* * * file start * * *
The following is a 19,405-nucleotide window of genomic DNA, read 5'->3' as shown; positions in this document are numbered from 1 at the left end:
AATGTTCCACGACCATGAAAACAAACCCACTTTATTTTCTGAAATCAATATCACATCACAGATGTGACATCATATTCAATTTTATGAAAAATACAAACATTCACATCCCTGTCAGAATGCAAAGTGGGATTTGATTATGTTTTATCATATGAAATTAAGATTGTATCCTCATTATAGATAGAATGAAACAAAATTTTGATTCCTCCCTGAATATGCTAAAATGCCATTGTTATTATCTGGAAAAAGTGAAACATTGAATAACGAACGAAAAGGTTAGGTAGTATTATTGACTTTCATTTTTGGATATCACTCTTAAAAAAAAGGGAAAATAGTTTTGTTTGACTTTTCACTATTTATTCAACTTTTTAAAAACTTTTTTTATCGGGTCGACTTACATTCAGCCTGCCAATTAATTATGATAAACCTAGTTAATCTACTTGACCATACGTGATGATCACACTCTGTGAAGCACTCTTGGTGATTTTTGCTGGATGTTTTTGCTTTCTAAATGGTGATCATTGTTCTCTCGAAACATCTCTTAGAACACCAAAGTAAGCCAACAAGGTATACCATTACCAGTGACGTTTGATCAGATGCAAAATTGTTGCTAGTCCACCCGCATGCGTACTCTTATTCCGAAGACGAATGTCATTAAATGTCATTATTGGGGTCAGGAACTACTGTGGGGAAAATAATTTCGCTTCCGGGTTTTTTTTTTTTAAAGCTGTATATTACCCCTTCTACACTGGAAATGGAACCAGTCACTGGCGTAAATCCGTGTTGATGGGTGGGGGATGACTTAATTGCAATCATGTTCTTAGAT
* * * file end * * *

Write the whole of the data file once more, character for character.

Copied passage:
The following is a 19,405-nucleotide window of genomic DNA, read 5'->3' as shown; positions in this document are numbered from 1 at the left end:
AATGTTCCACGACCATGAAAACAAACCCACTTTATTTTCTGAAATCAATATCACATCACAGATGTGACATCATATTCAATTTTATGAAAAATACAAACATTCACATCCCTGTCAGAATGCAAAGTGGGATTTGATTATGTTTTATCATATGAAATTAAGATTGTATCCTCATTATAGATAGAATGAAACAAAATTTTGATTCCTCCCTGAATATGCTAAAATGCCATTGTTATTATCTGGAAAAAGTGAAACATTGAATAACGAACGAAAAGGTTAGGTAGTATTATTGACTTTCATTTTTGGATATCACTCTTAAAAAAAAGGGAAAATAGTTTTGTTTGACTTTTCACTATTTATTCAACTTTTTAAAAACTTTTTTTATCGGGTCGACTTACATTCAGCCTGCCAATTAATTATGATAAACCTAGTTAATCTACTTGACCATACGTGATGATCACACTCTGTGAAGCACTCTTGGTGATTTTTGCTGGATGTTTTTGCTTTCTAAATGGTGATCATTGTTCTCTCGAAACATCTCTTAGAACACCAAAGTAAGCCAACAAGGTATACCATTACCAGTGACGTTTGATCAGATGCAAAATTGTTGCTAGTCCACCCGCATGCGTACTCTTATTCCGAAGACGAATGTCATTAAATGTCATTATTGGGGTCAGGAACTACTGTGGGGAAAATAATTTCGCTTCCGGGTTTTTTTTTTTTAAAGCTGTATATTACCCCTTCTACACTGGAAATGGAACCAGTCACTGGCGTAAATCCGTGTTGATGGGTGGGGGATGACTTAATTGCAATCATGTTCTTAGAT